Chile’s Window to the Heavens

Imagine lying back and looking up to a night-sky filled with more stars than you have ever seen before. You can do this in Chile.  The mountains blocking a significant amount of cloud coverage, the expanse of the Pacific ocean to the west, and the absence of light pollution make the Atacama Desert the perfect location for the study of our universe.

There are many observatories in Chile including the European Southern Observatory  (ESO).  Most of these are off limits to tourist but some do have hours of access.  Additional telescopes are added as the technology improves.  In fact, the ESO just began the construction of an Extremely Large Telescope, referred to in articles as E-ELT.  It will take at least 10 years to finish the construction and will house a telescope as big as a football field and will weight 5,000 tonnes.**  This telescope will produce pictures 15 times sharper than those sent from the Hubble Telescope (in space).

There is an organization representing an amateur and professional astronomers that is available to you on the internet called Slooh.  Their mission is to make the wonders of the Universe available to everyone. Some of the “shows” of astronomy events are free but a subscription is required for admittance to many more resources.  One of those options is the ability to remotely control a telescope.  You get the chance to reserve time on a telescope five times a month for just slightly less than five dollars a month.  I have a subscription but I have not yet taken advantage of the remote control.  I did note though that none of the available telescopes for my membership level are in Chile.  Take a look at this site and watch for upcoming events.  I have watched events on this before at the free level. I believe I watched the most recent Blood Moon.  There are different telescopes that provide views of the occurrence and professionals are on-line discussing the happenings and related material.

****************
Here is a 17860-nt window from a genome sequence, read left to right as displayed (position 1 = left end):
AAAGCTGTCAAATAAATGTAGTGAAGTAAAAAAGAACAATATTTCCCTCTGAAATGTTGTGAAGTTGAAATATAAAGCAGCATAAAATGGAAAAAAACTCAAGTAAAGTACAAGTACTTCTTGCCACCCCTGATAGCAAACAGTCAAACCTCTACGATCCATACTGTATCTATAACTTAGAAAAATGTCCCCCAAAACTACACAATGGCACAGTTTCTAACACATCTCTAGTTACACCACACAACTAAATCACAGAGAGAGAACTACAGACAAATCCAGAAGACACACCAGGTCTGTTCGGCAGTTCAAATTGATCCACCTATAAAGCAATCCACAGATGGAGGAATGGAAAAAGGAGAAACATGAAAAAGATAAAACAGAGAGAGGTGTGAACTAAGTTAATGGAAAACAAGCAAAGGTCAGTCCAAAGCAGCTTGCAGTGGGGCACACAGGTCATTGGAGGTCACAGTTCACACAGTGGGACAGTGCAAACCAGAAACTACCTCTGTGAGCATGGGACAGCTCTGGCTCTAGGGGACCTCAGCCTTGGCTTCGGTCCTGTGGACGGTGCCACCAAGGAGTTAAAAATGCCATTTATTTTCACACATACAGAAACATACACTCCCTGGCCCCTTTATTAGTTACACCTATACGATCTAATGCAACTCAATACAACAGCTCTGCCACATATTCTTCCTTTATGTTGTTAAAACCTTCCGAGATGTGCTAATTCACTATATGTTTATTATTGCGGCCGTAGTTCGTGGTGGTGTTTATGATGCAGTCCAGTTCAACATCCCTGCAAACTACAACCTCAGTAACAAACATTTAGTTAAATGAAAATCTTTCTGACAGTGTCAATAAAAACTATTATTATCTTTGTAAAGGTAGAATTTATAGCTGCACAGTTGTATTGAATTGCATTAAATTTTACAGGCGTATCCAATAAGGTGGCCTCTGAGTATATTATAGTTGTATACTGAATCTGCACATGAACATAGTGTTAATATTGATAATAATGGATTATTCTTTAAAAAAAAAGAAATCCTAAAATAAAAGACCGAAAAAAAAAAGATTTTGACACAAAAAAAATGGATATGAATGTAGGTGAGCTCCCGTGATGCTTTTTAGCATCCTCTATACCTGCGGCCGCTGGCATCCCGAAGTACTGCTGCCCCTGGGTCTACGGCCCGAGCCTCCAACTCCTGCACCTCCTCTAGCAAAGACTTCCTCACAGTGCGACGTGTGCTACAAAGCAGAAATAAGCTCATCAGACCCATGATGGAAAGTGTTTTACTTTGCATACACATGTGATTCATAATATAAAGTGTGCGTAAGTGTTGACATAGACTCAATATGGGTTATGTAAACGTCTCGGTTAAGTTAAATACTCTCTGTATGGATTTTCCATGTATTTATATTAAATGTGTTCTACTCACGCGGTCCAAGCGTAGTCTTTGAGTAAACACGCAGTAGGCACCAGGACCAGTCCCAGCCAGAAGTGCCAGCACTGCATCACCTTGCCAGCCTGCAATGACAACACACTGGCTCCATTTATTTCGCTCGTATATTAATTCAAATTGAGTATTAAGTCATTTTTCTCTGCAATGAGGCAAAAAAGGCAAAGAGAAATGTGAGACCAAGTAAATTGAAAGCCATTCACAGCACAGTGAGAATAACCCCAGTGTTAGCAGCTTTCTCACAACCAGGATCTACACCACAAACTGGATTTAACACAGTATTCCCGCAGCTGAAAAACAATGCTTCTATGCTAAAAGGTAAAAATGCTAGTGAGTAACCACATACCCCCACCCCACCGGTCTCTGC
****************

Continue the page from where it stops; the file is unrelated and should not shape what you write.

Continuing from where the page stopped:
Some places on earth are just better for watching the skies.  Cities have too many lights to allow a good view of the sky.  This is called Light Pollution. Go to this site called DarkSiteFinder to see a map that shows the areas of the earth that have light pollution and those that have less.  How far would you have to travel to get to a place with low light pollution?

**(Interesting side note – The USA and Canada use 2,000 pounds as net weight for a ton and is called a “short ton”.  The Long Ton is used in the Imperial system (UK and other English speaking countries) and is equal to 2,240 pounds or 1016 kilograms.  Since the article I referenced for this fact was from the UK, I am to assume the 5,000 tonnes is equal to 11,200,000 (11 million and 200 thousand pounds).